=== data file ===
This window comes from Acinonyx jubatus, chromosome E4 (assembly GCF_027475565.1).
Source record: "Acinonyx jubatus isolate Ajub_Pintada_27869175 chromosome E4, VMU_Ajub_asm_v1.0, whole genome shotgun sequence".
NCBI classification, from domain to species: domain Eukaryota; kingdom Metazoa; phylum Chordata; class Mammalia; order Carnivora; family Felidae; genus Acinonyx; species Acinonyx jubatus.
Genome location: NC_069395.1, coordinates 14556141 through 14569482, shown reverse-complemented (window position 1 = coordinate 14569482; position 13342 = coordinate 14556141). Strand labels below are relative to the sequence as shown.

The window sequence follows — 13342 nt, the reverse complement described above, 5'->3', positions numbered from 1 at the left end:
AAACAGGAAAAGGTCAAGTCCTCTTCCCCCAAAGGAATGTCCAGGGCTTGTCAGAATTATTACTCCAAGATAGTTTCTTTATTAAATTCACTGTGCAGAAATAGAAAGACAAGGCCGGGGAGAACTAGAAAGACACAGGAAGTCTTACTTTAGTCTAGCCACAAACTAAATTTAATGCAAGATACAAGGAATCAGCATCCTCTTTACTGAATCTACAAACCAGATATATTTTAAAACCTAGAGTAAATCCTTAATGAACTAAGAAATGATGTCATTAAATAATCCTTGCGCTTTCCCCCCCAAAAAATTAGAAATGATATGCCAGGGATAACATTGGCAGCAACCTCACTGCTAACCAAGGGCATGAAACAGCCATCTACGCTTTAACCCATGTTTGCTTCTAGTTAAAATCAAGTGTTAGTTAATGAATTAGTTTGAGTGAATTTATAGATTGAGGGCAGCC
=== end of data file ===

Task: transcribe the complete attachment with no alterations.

This window comes from Acinonyx jubatus, chromosome E4 (assembly GCF_027475565.1).
Source record: "Acinonyx jubatus isolate Ajub_Pintada_27869175 chromosome E4, VMU_Ajub_asm_v1.0, whole genome shotgun sequence".
NCBI classification, from domain to species: domain Eukaryota; kingdom Metazoa; phylum Chordata; class Mammalia; order Carnivora; family Felidae; genus Acinonyx; species Acinonyx jubatus.
Genome location: NC_069395.1, coordinates 14556141 through 14569482, shown reverse-complemented (window position 1 = coordinate 14569482; position 13342 = coordinate 14556141). Strand labels below are relative to the sequence as shown.

The window sequence follows — 13342 nt, the reverse complement described above, 5'->3', positions numbered from 1 at the left end:
AAACAGGAAAAGGTCAAGTCCTCTTCCCCCAAAGGAATGTCCAGGGCTTGTCAGAATTATTACTCCAAGATAGTTTCTTTATTAAATTCACTGTGCAGAAATAGAAAGACAAGGCCGGGGAGAACTAGAAAGACACAGGAAGTCTTACTTTAGTCTAGCCACAAACTAAATTTAATGCAAGATACAAGGAATCAGCATCCTCTTTACTGAATCTACAAACCAGATATATTTTAAAACCTAGAGTAAATCCTTAATGAACTAAGAAATGATGTCATTAAATAATCCTTGCGCTTTCCCCCCCAAAAAATTAGAAATGATATGCCAGGGATAACATTGGCAGCAACCTCACTGCTAACCAAGGGCATGAAACAGCCATCTACGCTTTAACCCATGTTTGCTTCTAGTTAAAATCAAGTGTTAGTTAATGAATTAGTTTGAGTGAATTTATAGATTGAGGGCAGCC